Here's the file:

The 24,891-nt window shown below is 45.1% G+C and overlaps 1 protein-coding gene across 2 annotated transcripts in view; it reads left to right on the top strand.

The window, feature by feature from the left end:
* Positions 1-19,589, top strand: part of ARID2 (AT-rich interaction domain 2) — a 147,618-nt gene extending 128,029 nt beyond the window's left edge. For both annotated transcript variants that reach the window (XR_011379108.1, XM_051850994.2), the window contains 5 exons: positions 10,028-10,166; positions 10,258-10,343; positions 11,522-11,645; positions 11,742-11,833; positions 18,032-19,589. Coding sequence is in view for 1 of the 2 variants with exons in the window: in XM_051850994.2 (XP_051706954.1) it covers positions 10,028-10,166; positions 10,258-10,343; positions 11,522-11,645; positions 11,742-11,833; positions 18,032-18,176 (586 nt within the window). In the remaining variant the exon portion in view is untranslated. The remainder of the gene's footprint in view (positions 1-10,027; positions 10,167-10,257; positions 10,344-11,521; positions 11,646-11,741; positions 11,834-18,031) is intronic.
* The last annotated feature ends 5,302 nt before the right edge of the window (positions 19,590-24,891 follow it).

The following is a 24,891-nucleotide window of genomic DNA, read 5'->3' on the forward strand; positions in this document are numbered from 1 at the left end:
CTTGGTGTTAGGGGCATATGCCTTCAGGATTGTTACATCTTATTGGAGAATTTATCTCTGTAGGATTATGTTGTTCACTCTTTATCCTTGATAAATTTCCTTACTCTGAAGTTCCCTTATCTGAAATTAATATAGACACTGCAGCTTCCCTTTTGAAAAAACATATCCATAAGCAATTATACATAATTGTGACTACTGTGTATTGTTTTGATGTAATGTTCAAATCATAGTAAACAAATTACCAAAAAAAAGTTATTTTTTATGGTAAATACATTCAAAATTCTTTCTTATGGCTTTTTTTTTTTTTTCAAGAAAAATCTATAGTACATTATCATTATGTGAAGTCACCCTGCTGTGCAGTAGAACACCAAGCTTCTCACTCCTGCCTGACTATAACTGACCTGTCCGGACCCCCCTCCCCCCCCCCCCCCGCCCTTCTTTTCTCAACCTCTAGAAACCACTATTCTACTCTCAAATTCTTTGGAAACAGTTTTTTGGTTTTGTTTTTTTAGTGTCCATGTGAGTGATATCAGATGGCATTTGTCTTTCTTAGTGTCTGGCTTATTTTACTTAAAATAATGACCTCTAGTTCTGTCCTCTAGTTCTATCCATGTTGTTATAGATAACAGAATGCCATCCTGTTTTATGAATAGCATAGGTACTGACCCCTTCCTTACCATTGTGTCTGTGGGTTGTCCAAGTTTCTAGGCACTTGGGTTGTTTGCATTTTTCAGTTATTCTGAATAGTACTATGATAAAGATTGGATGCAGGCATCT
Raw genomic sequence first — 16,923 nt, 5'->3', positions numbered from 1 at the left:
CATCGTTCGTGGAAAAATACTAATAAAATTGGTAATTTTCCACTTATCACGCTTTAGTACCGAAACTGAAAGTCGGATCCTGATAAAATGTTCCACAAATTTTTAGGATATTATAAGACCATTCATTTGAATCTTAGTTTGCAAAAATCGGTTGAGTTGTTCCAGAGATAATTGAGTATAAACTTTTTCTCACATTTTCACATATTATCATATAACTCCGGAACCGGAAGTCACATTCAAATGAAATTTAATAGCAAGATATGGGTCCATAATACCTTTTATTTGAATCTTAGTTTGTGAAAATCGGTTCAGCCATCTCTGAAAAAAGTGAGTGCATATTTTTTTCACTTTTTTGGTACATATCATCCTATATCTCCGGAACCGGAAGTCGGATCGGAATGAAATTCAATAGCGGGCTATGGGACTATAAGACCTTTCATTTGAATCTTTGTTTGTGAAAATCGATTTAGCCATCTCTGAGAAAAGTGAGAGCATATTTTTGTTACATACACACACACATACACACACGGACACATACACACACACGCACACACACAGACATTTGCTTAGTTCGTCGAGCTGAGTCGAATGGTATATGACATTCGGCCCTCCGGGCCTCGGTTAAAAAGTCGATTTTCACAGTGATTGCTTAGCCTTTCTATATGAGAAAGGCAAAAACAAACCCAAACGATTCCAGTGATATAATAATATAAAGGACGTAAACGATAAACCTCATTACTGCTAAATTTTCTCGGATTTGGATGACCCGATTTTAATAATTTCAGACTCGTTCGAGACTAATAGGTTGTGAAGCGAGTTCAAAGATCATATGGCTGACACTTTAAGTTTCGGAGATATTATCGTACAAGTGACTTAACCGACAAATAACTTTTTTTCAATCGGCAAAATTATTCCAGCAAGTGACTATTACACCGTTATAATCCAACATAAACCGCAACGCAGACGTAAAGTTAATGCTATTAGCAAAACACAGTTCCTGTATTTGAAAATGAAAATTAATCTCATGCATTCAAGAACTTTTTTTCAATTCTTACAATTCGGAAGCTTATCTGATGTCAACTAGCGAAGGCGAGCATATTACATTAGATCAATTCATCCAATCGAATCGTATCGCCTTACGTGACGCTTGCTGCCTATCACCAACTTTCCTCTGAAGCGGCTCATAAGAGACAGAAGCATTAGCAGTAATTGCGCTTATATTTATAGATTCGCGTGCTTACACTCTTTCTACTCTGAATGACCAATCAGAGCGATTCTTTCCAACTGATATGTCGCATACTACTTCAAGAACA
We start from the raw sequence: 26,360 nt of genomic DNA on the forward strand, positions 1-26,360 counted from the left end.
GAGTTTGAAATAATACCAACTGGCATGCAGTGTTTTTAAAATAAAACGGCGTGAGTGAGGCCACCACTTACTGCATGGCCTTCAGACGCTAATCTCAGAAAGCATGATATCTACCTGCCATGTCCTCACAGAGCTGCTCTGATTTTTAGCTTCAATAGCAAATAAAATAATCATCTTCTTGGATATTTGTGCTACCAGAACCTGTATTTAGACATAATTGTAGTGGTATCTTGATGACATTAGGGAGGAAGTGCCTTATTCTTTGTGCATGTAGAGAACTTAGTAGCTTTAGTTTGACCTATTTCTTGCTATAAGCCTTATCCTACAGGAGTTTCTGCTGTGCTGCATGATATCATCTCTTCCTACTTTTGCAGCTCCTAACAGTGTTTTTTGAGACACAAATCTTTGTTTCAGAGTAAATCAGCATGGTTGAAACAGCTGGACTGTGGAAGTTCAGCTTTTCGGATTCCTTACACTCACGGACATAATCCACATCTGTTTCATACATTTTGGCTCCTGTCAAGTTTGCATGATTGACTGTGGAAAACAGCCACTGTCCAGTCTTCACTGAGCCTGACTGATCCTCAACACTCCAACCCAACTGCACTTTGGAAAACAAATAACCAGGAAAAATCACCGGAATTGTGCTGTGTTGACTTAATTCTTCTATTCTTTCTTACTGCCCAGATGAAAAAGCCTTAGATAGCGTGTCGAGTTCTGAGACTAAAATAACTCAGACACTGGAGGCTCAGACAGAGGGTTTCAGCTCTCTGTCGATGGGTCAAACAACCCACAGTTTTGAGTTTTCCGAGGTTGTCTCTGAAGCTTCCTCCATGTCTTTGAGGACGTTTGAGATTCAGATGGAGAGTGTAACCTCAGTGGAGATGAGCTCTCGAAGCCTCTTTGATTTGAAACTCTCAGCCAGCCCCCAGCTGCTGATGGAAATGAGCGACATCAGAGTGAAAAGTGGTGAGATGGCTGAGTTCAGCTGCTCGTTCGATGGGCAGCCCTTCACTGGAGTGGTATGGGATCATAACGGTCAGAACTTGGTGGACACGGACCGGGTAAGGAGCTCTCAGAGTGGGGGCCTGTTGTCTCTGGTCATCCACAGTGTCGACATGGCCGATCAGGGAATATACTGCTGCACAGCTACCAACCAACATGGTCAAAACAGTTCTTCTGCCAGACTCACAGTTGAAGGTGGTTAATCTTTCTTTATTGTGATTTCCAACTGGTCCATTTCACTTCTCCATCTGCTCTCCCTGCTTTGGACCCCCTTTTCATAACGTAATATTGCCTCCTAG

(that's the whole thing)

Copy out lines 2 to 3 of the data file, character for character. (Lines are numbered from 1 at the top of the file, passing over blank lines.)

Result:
The window, feature by feature from the left end:
* Positions 1-19,589, top strand: part of ARID2 (AT-rich interaction domain 2) — a 147,618-nt gene extending 128,029 nt beyond the window's left edge. For both annotated transcript variants that reach the window (XR_011379108.1, XM_051850994.2), the window contains 5 exons: positions 10,028-10,166; positions 10,258-10,343; positions 11,522-11,645; positions 11,742-11,833; positions 18,032-19,589. Coding sequence is in view for 1 of the 2 variants with exons in the window: in XM_051850994.2 (XP_051706954.1) it covers positions 10,028-10,166; positions 10,258-10,343; positions 11,522-11,645; positions 11,742-11,833; positions 18,032-18,176 (586 nt within the window). In the remaining variant the exon portion in view is untranslated. The remainder of the gene's footprint in view (positions 1-10,027; positions 10,167-10,257; positions 10,344-11,521; positions 11,646-11,741; positions 11,834-18,031) is intronic.